(Sorry, I didn’t post this until Oct 25, 2017, though it occurred in Aug 2017.)
I got to Gate 148 in the LAX International Terminal very early. The lounge was almost empty, thank goodness, for I wanted to sit close to the staffing desk. When the flight check-in people arrived, I hoped to be first in line to ask for an aisle seat. I had a ten-hour flight ahead and I’m an up-and-down-every-hour type of passenger.
I sat two chairs to the only other person in that lounge, a nicely dressed Indian woman hand-sewing on something white. I assumed her nationality was Indian based on the tikka in the center of her forehead. I assumed also that she was on my Norwegian flight, and so I started a conventional friendly passenger conversation which includes Where are you going? Where are you from?
Yes, she was from India, from Mumbai, but no, she wasn’t on my flight. Rather she was seated at that gate so she could see the departures board easily; she’d been in the airport already for six hours. She was coming from Canada and going to New Zealand, where she was now a home-owning citizen.
The words ‘New Zealand’ immediately reminded me of the movie,“Lion.” She had not seen it. I told her briefly the true story of the 5-year-old Indian village boy who’d mistakenly get on a train to Calcutta, alone. After harrowing experiences and being unable to find his way home, he is taken in by an orphanage which arranges for him to be adopted by a couple in New Zealand. He grows up there, and as a young adult he sets out to find his original home in India via Google Earth. The astonishing conclusion to the movie shows him meeting his birth mother in the tiny rural village where he was born.
My new friend was interested in the movie. She declared she’d find and see it, and we moved to talking about places and countries she’d visited. She’d not travelled outside India until she married at 48. How unusual, I thought, as Indian women generally marry much younger. Instead, she’d had a career in cosmetology. Since her marriage to a successful man in tele-com, she’d been all over the world—to many more places than I’d ever visited. She had siblings in Africa and in the UK. And when she spoke of those places, she’d reference how beautiful the Hindu temples there were; she made it clear she was affiliated with the Hari-Krishna movement. Again, how unusual, I thought, to reveal that personal information to me.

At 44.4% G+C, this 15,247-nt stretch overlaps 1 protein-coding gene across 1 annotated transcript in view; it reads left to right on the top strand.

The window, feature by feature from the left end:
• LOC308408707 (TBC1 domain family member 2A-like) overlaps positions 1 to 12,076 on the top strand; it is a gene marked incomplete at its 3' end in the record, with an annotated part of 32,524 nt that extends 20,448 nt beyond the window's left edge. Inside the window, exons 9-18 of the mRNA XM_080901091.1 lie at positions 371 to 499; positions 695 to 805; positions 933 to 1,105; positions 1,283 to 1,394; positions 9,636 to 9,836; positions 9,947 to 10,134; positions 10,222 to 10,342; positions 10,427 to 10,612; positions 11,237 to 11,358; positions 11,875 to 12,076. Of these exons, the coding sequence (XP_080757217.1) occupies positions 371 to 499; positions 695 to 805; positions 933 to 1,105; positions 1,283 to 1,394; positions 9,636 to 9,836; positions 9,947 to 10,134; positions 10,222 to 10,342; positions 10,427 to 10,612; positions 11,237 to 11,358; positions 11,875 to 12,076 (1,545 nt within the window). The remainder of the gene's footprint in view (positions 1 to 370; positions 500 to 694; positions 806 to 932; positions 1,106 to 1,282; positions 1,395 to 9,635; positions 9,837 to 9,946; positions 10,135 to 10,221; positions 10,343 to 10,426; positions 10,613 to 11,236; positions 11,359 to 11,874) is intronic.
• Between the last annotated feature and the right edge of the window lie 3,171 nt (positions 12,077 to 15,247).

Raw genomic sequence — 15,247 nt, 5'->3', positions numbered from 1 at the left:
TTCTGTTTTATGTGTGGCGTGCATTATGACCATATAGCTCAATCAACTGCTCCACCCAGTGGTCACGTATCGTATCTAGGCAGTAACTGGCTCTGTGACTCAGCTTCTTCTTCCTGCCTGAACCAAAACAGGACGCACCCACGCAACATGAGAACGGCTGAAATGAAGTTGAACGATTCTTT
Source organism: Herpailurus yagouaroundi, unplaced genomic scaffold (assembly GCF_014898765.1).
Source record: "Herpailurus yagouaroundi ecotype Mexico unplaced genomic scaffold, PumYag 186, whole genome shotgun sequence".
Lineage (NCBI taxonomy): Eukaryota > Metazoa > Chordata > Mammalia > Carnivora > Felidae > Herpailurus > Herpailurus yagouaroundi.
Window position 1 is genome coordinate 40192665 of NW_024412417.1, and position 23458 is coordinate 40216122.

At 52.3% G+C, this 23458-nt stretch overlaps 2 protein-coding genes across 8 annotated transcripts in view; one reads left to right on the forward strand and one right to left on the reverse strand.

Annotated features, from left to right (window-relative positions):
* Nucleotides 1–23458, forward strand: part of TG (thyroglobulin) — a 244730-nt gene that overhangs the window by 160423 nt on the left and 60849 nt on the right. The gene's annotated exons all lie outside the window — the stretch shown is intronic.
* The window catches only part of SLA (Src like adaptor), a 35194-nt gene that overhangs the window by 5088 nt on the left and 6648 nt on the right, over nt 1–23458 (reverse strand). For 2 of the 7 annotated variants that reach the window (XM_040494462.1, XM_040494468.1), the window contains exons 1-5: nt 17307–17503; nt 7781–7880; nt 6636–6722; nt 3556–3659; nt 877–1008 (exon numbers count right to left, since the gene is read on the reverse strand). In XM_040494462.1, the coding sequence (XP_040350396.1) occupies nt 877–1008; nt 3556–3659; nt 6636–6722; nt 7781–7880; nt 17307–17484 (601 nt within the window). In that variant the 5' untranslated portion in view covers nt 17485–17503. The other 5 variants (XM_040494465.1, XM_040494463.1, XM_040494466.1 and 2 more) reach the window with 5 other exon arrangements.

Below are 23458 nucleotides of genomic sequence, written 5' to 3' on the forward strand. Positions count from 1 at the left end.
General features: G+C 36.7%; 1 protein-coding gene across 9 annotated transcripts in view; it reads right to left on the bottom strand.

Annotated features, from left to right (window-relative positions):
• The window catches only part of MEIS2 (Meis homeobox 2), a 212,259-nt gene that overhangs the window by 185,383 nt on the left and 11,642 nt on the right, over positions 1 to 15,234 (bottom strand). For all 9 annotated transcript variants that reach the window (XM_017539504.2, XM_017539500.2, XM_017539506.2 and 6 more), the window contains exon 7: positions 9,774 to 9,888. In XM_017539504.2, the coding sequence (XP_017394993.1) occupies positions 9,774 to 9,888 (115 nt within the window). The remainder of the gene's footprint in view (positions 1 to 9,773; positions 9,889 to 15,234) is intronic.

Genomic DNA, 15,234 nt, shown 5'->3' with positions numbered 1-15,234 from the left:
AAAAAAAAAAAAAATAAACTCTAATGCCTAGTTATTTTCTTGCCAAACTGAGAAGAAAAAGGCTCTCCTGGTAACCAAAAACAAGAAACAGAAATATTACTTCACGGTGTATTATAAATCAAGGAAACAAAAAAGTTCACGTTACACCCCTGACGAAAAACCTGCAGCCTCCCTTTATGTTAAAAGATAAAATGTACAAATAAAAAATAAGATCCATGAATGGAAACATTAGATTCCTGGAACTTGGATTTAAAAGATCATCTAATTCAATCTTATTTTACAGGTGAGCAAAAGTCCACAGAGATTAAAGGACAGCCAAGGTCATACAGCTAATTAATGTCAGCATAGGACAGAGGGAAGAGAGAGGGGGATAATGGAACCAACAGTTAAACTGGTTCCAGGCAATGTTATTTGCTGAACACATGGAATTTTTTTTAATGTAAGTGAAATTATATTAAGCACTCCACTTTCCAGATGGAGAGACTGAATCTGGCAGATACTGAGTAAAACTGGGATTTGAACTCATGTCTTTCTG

Then we spoke of Indian food…I mentioned I had a Hari-Krishna cookbook and really enjoyed Indian “meetaiee,” sweets.
And at that point, she surprised me even more. She asked if I wanted to see her Krishna. What? I thought, what is she talking about?
“I carry him with me whenever I travel,” she said.
She turned to a large, zippered, purselike-bag on the seat beside her. Carefully she removed a shoe-box-sized clear plastic box. In it, like a collector’s Barbie, was a black “doll” with an elaborate cloak.
Gently she lifted the lid so I could see it. She was proud and tender like a mother showing a newborn. I ask if I could take a picture. “Oh, yes,” she said, propping the box at an angle so I could get a good shot.
Then she dug in her bag for something else: a little plastic bag with food. Carefully she took out a morsel and handed it to me. It was meetaiee, a ludhu, she had made herself. She was sharing with me a piece of Krishna’s food—the food she presented to him each day in her puja, her worship—for in Hinduism, I understand, there is the belief that the spirit of the god comes present at the time of puja and receives the spiritual essence of the offering.
I ate the sweet meetaiee she offered me. It was absolutely delicious, like I remember Indian sweets from my childhood. What an incredible honor, I thought, to have been invited to share the food of the god. I could not thank her enough.
The flight staff arrived. I leapt to the desk and politely make my request for a seat change. There’s a good chance it would be honored, the attendant said, but I needed to wait until everyone who was ticketed had turned up. I was relieved.
My friend and I chatted a bit longer. I got my new boarding pass with an aisle seat. Boarding started. I said good bye to my friend and got in the line. I waved as I started out the door.
Why or why, I thought halfway down the aisle, didn’t I get her name and contact. What a lovely friendship we might have had.